The future of UK foreign policy

  • December 11, 2018
The future of UK foreign policy

Sharmila Parmanand will respond to the inaugural Fabian International Policy Group Christmas lecture on the future of UK foreign policy.

A Gates Cambridge Scholar is taking part in an all-female panel discussion on the future of UK foreign policy at the Palace of Westminster tonight.

Sharmila Parmanand is taking part in the Fabian International Policy Group event and responding to the inaugural Christmas Lecture given by former UN Deputy Secretary-General Lord Mark Malloch-Brown.

Lord Malloch-Brown's lecture will consider some of the big trends shaping the world today and what it means for the UK. In the context of what is happening with Brexit, it will also explore the challenges and opportunities for the country, and address the key question of what kind of ‘global power’ Britain should aspire to be. In addition, it will set out a future strategy and agenda for the UK’s foreign policy.

Sharmila [2016], who is doing a PhD in Multi-disciplinary Gender Studies, will join fellow panellists, including Helen Goodman MP, Shadow Foreign and Commonwealth Affairs Minister, Brexit expert Georgina Wright from Chatham House and Leslie Vinjamuri, Head of the US and the Americas Programme at Chatham House to respond to the speech.

Sharmila Parmanand is former Director of Policy and Advocacy at Visayan Forum Foundation which works for the welfare of marginalised migrants in the Philippines. She is also a debating champion and coach and is co-chief adjudicator for the European University Debating Championship 2019 taking place in Athens.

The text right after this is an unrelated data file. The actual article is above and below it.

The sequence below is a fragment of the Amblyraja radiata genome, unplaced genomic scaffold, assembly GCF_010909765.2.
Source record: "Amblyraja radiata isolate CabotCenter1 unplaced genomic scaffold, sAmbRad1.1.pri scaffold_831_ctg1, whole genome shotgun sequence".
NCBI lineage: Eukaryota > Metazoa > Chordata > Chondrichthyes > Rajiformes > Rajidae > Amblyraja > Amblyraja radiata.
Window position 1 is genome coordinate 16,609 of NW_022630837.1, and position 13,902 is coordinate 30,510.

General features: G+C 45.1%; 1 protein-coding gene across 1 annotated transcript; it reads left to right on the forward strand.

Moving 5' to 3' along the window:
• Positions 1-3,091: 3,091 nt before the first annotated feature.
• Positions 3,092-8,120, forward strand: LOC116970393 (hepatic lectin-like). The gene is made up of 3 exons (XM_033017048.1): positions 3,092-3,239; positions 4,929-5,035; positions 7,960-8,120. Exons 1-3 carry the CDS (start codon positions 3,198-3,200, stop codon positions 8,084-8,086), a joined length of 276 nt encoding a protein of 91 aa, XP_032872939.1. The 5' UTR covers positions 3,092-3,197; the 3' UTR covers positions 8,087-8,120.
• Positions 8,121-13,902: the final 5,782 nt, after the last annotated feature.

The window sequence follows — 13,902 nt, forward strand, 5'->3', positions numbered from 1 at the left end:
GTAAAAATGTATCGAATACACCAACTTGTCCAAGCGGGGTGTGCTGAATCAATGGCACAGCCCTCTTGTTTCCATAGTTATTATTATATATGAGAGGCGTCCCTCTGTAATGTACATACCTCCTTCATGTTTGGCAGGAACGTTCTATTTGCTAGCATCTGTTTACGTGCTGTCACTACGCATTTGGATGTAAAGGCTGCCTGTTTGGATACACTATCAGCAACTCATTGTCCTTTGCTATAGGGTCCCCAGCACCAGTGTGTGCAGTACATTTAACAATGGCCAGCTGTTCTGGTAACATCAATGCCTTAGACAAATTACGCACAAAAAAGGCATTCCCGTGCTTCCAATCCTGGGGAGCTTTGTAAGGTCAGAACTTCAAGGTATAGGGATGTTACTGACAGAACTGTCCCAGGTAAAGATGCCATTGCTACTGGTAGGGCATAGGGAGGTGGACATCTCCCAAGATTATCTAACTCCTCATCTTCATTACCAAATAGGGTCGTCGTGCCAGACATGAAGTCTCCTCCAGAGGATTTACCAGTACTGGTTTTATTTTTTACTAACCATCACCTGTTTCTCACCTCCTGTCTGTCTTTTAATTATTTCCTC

Sharmila Parmanand

Sharmila Parmanand

  • Alumni
  • 2016
  • Philippines
  • PhD Multi-disciplin Gender Studies
  • Homerton College

Having lived in the Philippines, I am interested in how state policies and other interventions targeted at poor women interact with their lived realities. For my master’s thesis at the University of Melbourne, I conducted interviews with female microcredit borrowers to examine the traditional assumption that access to credit empowers women, especially mothers. After working in the anti-human trafficking sector for over two years, I would like to critically assess anti-trafficking discourses and policies in the Philippines. For my PhD in Gender Studies in Cambridge, I will examine the anti-trafficking ecosystem, and in particular, the policy-making process, the knowledge claims made about victims and women in vulnerable employment situations and how these claims are negotiated and produced, the relationships among international funders, the state, and civil society actors, and the effects on women of measures such as raids and rescue operations and rehabilitation. With my work, I hope to give primacy to the experiences of individuals directly affected by these interventions, explore any possible unintended consequences, and contribute to the ongoing conversation about how best to uphold their agency and human rights. I also work as a debating coach and trainer and I have done so on a voluntary basis in 28 countries.

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